Hope for patients with vascular occlusion

IVB IN VITRO BIOTEC begins producing coated vascular prostheses

Stuttgart-based biotechnology company IVB IN VITRO BIOTEC GmbH has begun producing cell-coated vascular prostheses. The prostheses are coated with the patient's own endothelial cells (vascular wall cells) to prevent activation of the body's coagulation system, which would lead to reocclusion of the vascular segment. The company produces the world-first prostheses in its own clean-room lab for Berlin-based VasoTissue Technologies GmbH.

Heart attacks are the biggest killer in the industrialised world. It is caused by severe narrowing of the coronary vessels, known as arteriosclerosis or hardening of the arteries. Bypass operations have proven over many years to be an effective treatment method and involve removing veins or arteries from another part of the patient's body and using these to make a detour round the blocked part of the coronary artery. However, this procedure is not possible on certain patients and vascular prostheses are a viable alternative in such cases. Nonetheless, the body's coagulation system interprets these plastic tubes as foreign bodies or a defect in the vascular wall, leading to blood clotting and ultimately the possibility of reocclusion. For almost two decades, experts have been trying in vain to solve this problem by lining the inner plastic surface with the patient's own endothelial cells with the aim of "concealing" the surface of the prosthesis from the coagulation system. It proved impossible to give the prosthesis a lasting coating as the flow of blood repeatedly washed away the vascular wall coating.

VasoTissue Technologies GmbH has now developed a unique method that prevents this from happening by "training" the cells coating the prosthesis. Scientists from IVB IN VITRO BIOTEC GmbH isolate the patient's endothelial cells from a piece of his vein. The cells are initially cultivated and transferred to the vascular prosthesis through uniform sedimentation. Biotechnological methods are used to train the cells. The prosthesis is then inserted in an artificial cardiovascular system and the flow of fluid is systematically increased. The cells increasingly develop adhesion molecules, ensuring strong attachment to the prosthesis. By coating the prosthesis with the body's own cells, an intact vascular wall is presented to the coagulation system, thereby reducing the risk of reocclusion of the vessel.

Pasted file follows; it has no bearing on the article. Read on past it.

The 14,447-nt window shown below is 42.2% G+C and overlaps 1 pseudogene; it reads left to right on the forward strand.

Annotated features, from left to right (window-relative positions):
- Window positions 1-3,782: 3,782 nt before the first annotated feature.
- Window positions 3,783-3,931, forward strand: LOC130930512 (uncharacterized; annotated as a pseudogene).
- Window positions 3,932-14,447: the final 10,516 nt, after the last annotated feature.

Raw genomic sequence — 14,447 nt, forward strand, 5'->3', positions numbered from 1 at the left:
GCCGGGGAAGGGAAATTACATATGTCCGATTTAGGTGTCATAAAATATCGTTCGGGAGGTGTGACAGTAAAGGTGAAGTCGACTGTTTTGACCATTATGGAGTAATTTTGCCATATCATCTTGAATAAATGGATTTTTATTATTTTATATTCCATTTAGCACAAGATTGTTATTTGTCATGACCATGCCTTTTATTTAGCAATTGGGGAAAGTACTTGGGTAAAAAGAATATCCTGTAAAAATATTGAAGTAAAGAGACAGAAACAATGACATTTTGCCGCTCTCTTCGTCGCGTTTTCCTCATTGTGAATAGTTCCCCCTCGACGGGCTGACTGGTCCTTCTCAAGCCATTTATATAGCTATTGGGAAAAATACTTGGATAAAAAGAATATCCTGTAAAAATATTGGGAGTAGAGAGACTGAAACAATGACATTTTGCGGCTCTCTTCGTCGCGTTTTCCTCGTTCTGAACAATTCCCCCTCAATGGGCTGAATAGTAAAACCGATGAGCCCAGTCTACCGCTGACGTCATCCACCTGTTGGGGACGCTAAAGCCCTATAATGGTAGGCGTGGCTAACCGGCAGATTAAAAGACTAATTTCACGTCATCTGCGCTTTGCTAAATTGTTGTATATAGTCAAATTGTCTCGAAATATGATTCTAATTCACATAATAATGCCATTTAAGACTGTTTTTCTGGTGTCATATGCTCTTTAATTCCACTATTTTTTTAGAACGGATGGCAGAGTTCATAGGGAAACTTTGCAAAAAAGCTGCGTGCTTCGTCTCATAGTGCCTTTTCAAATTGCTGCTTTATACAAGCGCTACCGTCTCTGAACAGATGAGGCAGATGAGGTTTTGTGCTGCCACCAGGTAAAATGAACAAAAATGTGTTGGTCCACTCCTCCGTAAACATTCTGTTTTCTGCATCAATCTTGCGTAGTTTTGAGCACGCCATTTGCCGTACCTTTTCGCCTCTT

The customer for this world-first technique is VasoTissue Technologies GmbH. The Berlin-based company has developed vascular prostheses that are already internationally patent-protected. However, the company requires a production partner that not only has experience in cell cultures, tissue engineering, molecular biology and analytics, but also has the necessary approved laboratory space. The coated prostheses are categorised as pharmaceuticals, and strict guidelines and conditions govern their production. The production process has to comply exactly with German pharmaceuticals and pharmacological legislation and GMP guidelines. Transport of the finished product from the clean-room lab to the operating table alone shows the complexity involved in correct handling of the material. The prosthesis is given three layers of packaging in the lab and delivered to the hospital door by courier in this packaging. The sterile secondary packaging may be opened at the operating table. However, only the surgeon can remove the primary packaging, which has to be completely sterile.

To guarantee absolute sterility, IVB IN VITRO BIOTEC GmbH requires a high-tech clean room that is not only sterile, but also free of any particles. This is achieved using high-tech air-conditioning technology with special filters and 40 air changes per minute. Chief Operating Officer Dr. Marion Mappes says of the GMP (Good Manufacturing Practice) lab, "The staff all wear special clean-room clothing that even covers their face as the eyebrows and skin give off particles that must not be present."